Recently expanded smart energy startup, AlertMe has prevailed against stiff competition to land a strategically important deal with British Gas. The agreement will see it provide the utility’s smart meter customers with a personalised energy efficiency advice service.
AlertMe’s cloud based home monitoring service will take data from the smart meters and provide the consumer with simple ‘actionable’ information on how their energy usage compares with other people in the street, for example, and how to reduce their use of energy.
The service is free to British Gas customers and will be trialed in 10,000 homes in the summer, with a wider roll out starting in the autumn. British Gas is the UK’s largest supplier of domestic energy, serving 10 million homes and 15.9 million energy accounts.
The deal marks AlertMe’s first large-scale roll out of ‘Big Data’ services based on smart meter data according to the press release.
Smart meters allow users to keep track of how much gas and electricity they are using in real time. The government has ordered that all homes be fitted with the technology by 2020.
AlertMe co-founder, Pilgrim Beart said that British Gas believes that Personal Energy Efficiency Advice is key piece in the jigsaw for smart meter customers. “The tender process was highly competitive and we are very pleased to be the partner chosen.” he said.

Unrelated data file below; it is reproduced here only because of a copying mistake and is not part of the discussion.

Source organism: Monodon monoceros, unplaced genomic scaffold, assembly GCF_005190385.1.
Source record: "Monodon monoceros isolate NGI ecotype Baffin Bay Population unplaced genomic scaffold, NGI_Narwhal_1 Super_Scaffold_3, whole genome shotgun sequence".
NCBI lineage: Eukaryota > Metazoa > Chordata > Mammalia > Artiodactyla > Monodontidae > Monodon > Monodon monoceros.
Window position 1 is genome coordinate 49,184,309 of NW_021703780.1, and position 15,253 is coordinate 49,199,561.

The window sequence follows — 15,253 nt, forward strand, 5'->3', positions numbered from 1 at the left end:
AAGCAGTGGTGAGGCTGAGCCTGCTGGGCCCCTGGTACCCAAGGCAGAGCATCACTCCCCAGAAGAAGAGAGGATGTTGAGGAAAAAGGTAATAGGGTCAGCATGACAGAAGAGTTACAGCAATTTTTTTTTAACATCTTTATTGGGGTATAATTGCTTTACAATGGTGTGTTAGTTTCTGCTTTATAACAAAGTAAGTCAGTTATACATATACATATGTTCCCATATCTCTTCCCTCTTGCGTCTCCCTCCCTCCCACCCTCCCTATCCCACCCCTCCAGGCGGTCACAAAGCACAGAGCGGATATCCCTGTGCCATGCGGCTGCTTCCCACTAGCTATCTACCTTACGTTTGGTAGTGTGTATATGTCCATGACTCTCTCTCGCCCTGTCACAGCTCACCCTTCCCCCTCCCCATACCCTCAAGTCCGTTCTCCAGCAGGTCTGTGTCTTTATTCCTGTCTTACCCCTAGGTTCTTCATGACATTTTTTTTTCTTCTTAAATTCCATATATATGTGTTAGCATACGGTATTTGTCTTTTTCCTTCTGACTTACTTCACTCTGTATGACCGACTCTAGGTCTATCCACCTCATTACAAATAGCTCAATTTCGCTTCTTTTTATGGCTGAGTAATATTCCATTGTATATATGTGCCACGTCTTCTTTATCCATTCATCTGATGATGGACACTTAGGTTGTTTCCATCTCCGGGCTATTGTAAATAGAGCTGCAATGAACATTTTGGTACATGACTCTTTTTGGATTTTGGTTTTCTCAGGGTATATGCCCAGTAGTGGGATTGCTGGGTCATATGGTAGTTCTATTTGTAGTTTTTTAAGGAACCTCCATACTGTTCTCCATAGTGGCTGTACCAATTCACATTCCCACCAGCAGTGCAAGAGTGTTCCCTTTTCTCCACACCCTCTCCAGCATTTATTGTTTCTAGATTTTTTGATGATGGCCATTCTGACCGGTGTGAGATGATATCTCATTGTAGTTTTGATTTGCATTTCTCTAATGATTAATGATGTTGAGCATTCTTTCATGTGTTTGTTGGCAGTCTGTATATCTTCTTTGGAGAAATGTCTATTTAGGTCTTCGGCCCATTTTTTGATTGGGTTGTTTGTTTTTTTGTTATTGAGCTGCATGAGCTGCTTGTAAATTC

He says that this kind of deal will make smart energy - a large suite of services and functionality way beyond simple remote meter reading - a “ubiquitous offering.”
AlertMe recently move into larger premises at Station Road in Cambridge, driven by expansion Beart says, and the company now employs something in the region of 100 full time and contract staff across its operations.
The platform is seen as an important one for cross-selling and up-selling, for example recommending that a customer insulates their loft or services their boiler, based on their energy usage data.
As a deregulated market, the UK is an attractive one to the leading global players. Similar services have been rolled out in the more fragmented - and regulated - energy market in the US by companies like Opower. That company has managed to get its product into something in the region of 20 million households across the US but as the drivers there are regulatory rather than business based, this is one market where there are potentially bigger fish to fry outside the US. Opower announced its move into the UK market last summer.
Beart says he doesn’t see smart meters as a replacement for the devices AlertMe uses to gather energy data and control elements of energy use, but rather as an adjunct. “Our system extends the things we can do for consumers until smart meters arrive and the roll-out won’t affect our proposition. Deals like this one demonstrate that.” Energy management gateways of the kind AlertMe specialises in will actually be a means by which consumers can control how they share their smart meter data - owned by them as far as the UK Government is concerned - with utilities and service providers.
British Gas already provides customers with an AlertMe in-home energy display as part of its Energy Smart Tariff and will also be rolling out other services with AlertMe during 2012.
Beart says there is “more good news coming down the pipe.”
AlertMe was founded in 2006 by Beart and Adrian Critchlow and has so far raised a total of £28m in three venture rounds.
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